Russia's suspension by the International Paralympic Committee (IPC) will remain in place after a Taskforce said key criteria still needs to be resolved before they can be reinstated.
Dramatic change is required for the Russian Paralympic Committee's (RPC) membership to be restored, with the Taskforce next set to update the IPC by September.
Should they not achieve this, Russia's participation at next year's Winter Paralympic Games in Pyeongchang will be under threat.
IPC President Sir Philip Craven warned it would be "very unlikely" for Russia to compete at the Games if the suspension was not lifted in September.
"With 291 days to go until the Pyeongchang 2018 Paralympic Winter Games, there is not a moment to waste," said Sir Philip here.
"The IPC Taskforce will next update the IPC Governing Board in September and if the obligations have not been fully met by then, it will be very difficult for the RPC to have its suspension lifted in time to enter its athletes into the Paralympic Winter Games.
"The principles that drove our decision last August have not changed.
"The IPC's duty as the Paralympic Movement's global governing body is to ensure fair competition so that athletes can have confidence that they are competing on a level playing field.
"This is vital to the integrity and credibility of Paralympic sport.
"Therefore meeting the reinstatement criteria is not just a simple tick box exercise for the RPC.
"As we have stressed all along, we must also witness cultural change in regard to anti-doping activities in Russia and, decisively, the RPC and Russian authorities must establish new processes in order to right the wrongs revealed by Professor McLaren's investigations.
"They must put measures in place to ensure that we never see such a deplorable abuse of sport and athletes again."
Sir Philip added that unless something dramatically changes in the next few weeks, Russia will not be able to enter its athletes into the 2017 World Para Athletics Championships in London.
The country was suspended from all IPC-organised events, including the 2016 Paralympic Games in Rio de Janeiro, after the World Anti-Doping Agency (WADA)-commissioned McLaren Report claimed they had manipulated the testing programme to hide doping failures by home athletes at events, including Sochi 2014.
Taskforce chair Andy Parkinson, British Rowing's chief executive, did stress the RPC have made good progress and is impressed with their enthusiasm and commitment to tackling the issue.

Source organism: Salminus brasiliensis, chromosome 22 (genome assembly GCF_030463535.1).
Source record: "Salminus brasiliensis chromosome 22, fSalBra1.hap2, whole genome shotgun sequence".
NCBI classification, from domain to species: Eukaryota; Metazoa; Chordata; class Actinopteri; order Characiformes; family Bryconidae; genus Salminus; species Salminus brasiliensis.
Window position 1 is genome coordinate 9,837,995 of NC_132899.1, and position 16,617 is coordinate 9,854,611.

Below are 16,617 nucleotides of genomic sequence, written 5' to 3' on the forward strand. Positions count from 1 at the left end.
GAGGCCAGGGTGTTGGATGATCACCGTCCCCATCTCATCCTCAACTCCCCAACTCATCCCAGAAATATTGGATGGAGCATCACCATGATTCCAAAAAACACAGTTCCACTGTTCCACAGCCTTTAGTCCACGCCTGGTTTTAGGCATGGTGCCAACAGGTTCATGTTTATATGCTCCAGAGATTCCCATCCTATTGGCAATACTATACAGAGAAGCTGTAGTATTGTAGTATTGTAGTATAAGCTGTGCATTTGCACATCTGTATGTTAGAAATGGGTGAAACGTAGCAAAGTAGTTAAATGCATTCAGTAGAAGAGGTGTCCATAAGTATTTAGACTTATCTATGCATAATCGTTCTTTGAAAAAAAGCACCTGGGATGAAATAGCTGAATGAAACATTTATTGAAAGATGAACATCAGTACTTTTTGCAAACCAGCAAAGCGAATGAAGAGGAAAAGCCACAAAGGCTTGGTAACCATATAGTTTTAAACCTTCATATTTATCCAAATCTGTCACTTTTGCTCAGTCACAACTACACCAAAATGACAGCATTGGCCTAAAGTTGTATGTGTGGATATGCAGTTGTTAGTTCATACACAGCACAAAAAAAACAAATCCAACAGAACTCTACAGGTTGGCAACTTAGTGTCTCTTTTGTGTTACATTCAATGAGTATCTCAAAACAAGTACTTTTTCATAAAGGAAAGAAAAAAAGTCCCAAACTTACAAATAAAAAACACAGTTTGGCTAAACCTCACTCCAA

He claimed the IPC and RPC have a "good working relationship", with the organisations having met in December and May.
Several key criteria have not been met by the RPC, however, Parkinson revealed.
"A central requirement of the reinstatement criteria is the provision of an official response specifically and adequately addressing the findings made by Professor McLaren," he said.
"The evidence is quite clear: the problems identified were far beyond individual athlete violations and a doping system that was not strong enough to catch those athletes.
"Instead, the system itself and the institutions that support this system were operating with the objective of circumventing the very rules the system was responsible to uphold.
"Unless and until these problems are fully addressed, the Taskforce is of the view that there can be no meaningful change in culture, and it would be almost impossible for Russian Para-athletes to return to IPC-sanctioned competitions without jeopardising the integrity of those competitions.
"The issue of access to Para-athletes in closed cities has been a problem for many years and still remains unresolved.
"Finally, the issue of the reinstatement by WADA of RUSADA remains a key criterion for the RPC's reinstatement."
Parkinson claimed that the IPC were encouraged by news from last week's WADA Foundation Board meeting in Montreal that there is confidence the Russian Anti-Doping Agency (RUSADA) will have fulfilled the requirements laid out by the organisation by November.
Testing by RUSADA could begin in June, with the IPC likely to consult with WADA to assess the quality of testing in the country.
RUSADA were also claimed to be in the process of opening up the "closed cities" to doping control officers, another regulation set out by WADA as the organisation continues its bid to be declared re-compliant.
Honorary International Olympic Committee member Vitaly Smirnov, appointed by Russian President Vladimir Putin to lead a Commission set up to look into the allegations against the country, has expressed his disappointment that the suspension remains.
"This news is of great regret and disappointment, because of the huge work of the Russian Paralympic Committee and WADA," he said, according to Russian newspaper Sport-Express.
"WADA itself notes that it appreciates the cooperation with the ROC and the Russian Paralympic Committee."
Smirnov is reportedly set to meet with Putin tomorrow to discuss the country's anti-doping efforts.
Russia were the dominant force at the 2014 Winter Paralympics,.
The host nation secured a total of 80 medals to finish top of the overall table.
They achieved a tally of 30 gold, 28 silver and 22 bronze.
This was over one third of all medals claimed at the Games.
Second placed Germany only managed a total of nine gold, five silver and one bronze.